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When the commercial titled "Ingredients" opens, with a pastoral tableau of the family farm waking to the pastel dawn, it seems only natural that the voice we hear belongs to Hal Riney.

"It's the way the sun . . . helps things grow . . . in their own time," Riney begins, deliberately, as always, stringing sentences together like sausage links that have been cut beyond the joint.

"It's the way even on rainy days . . . something good happens.

"Tomatoes become perfect . . . lettuce and green peppers, just right."

He goes on in this, his famous halting style, using simple language to paint vivid pictures. And if the language pictures weren't vivid enough, the actual pictures are just as characteristically rich, emotional and beautiful.

"It's the way bread begins . . . as an ocean of wheat . . . before rising in the oven.

"It's the way onions can make you cry . . . even when you're laughing."

And, yes, giggling teen-age girls frolic in slow motion. But the question is-40 seconds into this Hal Riney & Partners commercial starring Hal Riney-whoever is the advertiser? Perrier? Ronald Reagan? Farm Aid?

Well, no. Not Farm Aid, more's the pity. Because the correct answer is not to be believed.

"It's the way slow oven roasting . . makes things taste somehow better," he concludes. "And it's the way we make over a million people . . . their favorite sandwich every day . . . each a little different than the next . . . which in case you're keeping track . . . is more sandwiches than the entire population . . . of North Dakota.

"Subway . . . It's the way a sandwich should be."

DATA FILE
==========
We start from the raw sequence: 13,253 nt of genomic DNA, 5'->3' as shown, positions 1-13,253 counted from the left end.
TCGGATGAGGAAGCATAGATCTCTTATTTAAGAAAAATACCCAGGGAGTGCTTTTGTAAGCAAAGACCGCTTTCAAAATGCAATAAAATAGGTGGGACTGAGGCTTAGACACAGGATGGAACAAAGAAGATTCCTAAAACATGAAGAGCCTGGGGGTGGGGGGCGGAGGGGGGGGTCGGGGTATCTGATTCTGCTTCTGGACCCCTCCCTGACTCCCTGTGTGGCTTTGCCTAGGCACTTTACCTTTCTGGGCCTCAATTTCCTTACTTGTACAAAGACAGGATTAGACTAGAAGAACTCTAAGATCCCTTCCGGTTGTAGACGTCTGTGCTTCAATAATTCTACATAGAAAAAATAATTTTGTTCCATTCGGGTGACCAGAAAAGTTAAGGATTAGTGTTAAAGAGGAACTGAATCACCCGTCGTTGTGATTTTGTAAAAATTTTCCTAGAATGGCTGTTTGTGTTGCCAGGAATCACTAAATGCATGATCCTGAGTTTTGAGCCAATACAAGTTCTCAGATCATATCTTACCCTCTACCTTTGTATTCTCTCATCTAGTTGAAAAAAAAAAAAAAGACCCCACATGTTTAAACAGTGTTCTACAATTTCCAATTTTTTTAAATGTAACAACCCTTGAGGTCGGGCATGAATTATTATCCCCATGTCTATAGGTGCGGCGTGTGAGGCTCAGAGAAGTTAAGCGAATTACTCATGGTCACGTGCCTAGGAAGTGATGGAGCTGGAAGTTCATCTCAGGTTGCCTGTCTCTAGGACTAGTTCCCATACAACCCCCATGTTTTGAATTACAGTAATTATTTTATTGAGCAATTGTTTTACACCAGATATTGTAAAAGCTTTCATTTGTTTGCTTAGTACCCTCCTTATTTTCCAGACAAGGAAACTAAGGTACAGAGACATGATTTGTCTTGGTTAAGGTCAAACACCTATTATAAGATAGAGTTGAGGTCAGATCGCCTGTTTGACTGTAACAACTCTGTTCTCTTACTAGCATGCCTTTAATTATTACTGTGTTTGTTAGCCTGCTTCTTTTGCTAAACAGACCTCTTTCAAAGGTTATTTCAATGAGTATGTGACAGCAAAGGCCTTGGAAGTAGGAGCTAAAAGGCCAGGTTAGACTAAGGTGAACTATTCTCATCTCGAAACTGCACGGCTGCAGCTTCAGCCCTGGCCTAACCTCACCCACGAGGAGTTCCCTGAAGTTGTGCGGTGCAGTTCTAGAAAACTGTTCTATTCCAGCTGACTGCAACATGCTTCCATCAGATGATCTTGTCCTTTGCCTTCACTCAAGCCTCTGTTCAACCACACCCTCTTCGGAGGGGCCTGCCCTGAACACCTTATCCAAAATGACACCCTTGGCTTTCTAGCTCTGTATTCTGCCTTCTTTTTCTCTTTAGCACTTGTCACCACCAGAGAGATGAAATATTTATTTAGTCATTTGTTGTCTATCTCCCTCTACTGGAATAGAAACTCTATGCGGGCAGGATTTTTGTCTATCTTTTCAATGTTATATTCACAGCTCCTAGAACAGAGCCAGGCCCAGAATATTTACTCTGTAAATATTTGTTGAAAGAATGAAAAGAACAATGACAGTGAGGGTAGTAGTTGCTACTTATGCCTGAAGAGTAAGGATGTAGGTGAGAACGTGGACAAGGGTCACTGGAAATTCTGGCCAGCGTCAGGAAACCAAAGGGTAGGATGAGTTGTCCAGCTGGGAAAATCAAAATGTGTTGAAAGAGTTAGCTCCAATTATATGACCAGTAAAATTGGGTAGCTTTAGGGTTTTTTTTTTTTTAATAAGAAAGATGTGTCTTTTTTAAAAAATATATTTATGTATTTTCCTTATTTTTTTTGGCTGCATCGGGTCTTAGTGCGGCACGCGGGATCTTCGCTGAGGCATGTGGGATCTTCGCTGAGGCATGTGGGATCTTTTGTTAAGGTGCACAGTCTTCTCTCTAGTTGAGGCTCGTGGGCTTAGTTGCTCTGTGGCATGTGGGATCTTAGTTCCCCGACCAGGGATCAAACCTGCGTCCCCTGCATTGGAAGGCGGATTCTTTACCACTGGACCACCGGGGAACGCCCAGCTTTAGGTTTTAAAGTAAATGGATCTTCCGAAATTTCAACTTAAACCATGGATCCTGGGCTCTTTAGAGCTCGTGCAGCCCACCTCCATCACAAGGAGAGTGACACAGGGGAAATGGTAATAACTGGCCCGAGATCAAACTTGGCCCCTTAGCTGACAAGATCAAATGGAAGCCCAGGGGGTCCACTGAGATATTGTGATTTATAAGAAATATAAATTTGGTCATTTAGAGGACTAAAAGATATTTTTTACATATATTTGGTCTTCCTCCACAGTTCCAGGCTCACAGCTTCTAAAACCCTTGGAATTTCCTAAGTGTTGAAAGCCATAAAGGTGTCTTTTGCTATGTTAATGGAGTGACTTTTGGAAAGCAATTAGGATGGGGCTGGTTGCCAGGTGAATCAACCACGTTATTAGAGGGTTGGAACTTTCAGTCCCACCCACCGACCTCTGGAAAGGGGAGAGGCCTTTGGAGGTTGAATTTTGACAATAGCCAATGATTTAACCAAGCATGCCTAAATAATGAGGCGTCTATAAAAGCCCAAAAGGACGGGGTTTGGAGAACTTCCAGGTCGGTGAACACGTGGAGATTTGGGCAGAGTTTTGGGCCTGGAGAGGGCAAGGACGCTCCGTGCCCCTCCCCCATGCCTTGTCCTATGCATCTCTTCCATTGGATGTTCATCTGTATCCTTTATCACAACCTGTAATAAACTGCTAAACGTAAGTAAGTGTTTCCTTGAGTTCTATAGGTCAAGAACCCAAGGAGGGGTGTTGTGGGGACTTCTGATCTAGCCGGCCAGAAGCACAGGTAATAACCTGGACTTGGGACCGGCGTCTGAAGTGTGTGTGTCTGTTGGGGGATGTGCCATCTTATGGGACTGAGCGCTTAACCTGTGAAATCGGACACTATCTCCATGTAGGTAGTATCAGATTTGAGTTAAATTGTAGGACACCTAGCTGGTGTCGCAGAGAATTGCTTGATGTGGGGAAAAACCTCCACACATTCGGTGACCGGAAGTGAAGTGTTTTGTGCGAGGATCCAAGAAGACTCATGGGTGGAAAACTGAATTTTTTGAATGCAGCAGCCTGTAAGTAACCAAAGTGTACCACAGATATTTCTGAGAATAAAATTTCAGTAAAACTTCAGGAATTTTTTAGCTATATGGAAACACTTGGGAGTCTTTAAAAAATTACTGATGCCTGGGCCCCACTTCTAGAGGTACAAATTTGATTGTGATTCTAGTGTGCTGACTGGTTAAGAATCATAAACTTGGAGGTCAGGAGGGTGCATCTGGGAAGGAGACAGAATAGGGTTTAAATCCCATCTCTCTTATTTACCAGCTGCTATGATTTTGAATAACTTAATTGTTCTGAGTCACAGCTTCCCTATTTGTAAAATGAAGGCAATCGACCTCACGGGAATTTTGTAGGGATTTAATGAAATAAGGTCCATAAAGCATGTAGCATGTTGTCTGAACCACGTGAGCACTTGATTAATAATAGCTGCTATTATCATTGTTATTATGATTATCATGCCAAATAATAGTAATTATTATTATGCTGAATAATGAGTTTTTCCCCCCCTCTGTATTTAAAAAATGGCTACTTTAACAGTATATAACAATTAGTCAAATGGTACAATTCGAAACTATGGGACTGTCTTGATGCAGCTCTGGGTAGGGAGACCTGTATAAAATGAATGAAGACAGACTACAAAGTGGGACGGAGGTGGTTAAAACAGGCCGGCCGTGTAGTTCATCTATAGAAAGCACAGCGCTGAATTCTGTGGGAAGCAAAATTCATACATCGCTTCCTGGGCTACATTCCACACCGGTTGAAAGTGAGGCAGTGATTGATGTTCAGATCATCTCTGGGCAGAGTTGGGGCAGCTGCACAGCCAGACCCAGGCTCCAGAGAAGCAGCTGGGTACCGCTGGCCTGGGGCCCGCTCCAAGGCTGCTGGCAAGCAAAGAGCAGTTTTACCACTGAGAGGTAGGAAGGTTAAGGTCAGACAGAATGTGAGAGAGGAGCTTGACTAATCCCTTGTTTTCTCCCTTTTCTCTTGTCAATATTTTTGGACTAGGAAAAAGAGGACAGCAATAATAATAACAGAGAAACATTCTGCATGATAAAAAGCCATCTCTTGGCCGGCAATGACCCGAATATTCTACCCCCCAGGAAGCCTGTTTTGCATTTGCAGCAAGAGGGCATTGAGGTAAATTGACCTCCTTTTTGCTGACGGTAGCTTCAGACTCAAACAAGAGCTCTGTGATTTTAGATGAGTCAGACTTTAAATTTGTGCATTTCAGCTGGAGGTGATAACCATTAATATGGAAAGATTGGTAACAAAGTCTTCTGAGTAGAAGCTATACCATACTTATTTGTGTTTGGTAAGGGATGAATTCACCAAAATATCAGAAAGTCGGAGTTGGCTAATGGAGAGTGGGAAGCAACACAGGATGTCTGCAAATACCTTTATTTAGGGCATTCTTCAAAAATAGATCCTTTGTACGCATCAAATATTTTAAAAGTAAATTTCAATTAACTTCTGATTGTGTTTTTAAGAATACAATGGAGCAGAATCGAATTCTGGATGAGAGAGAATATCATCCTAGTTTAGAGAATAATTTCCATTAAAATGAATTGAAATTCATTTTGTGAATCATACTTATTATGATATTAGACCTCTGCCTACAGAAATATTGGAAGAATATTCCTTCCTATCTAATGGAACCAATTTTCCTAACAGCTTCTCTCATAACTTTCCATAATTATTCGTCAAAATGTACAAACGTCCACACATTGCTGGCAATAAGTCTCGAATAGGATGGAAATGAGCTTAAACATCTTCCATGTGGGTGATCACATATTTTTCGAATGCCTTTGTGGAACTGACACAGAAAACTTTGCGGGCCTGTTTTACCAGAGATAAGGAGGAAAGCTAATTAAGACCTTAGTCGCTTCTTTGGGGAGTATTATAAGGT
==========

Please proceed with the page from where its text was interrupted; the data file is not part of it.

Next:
Subway? Subway?

Hal, old buddy, we gotta level with you here. We're not keeping track of unit sales. Nobody's keeping track, because nobody cares. And if there's anyone out there who cares how beautifully photogenic sun-ripened tomatoes are as they're plucked fresh off the vine by little farm girls, nobody thinks they have any relevance to Subway.

Don't take this the wrong way. The bucolic images of harvest baskets and windblown wheat are beautiful, too. It's just that the pictures would do a better job conjuring up the advertiser's business if they were bathed in a bazillion watts of fluorescent light and covered in yellow Formica.

You know, like the places where they actually sell the hoagies.

Hoagies, Hal. Hoagies. Sure, the kids skipping down a country lane and the muddy, brotherly embraces of soccer-playing identical twins are all very poignant, but your client sells hoagies.

In strip malls, and on street corners, using green peppers that have never been in a bushel basket in their giant-agribusiness-cultivated lives. You'd have us believe these precious ingredients are lovingly delivered by smiling farm families, but that doesn't square with our experience of seeing them slapped, assembly-line style, on pre-fabricated sandwich rolls by sullen teen-agers and underemployed immigrants.

It may be morning again in America, Hal, but it's minimum-wage time in the sandwich shop. Spare us the amber waves of grain.

We're reluctant to ridicule the Riney treatment, because we have always loved the Riney treatment. His deft writing and ingenuous delivery have graced some of the most lyrical, moving advertising ever produced. Of course, by the same token, we also love caviar.

But we don't put it on our hoagies.

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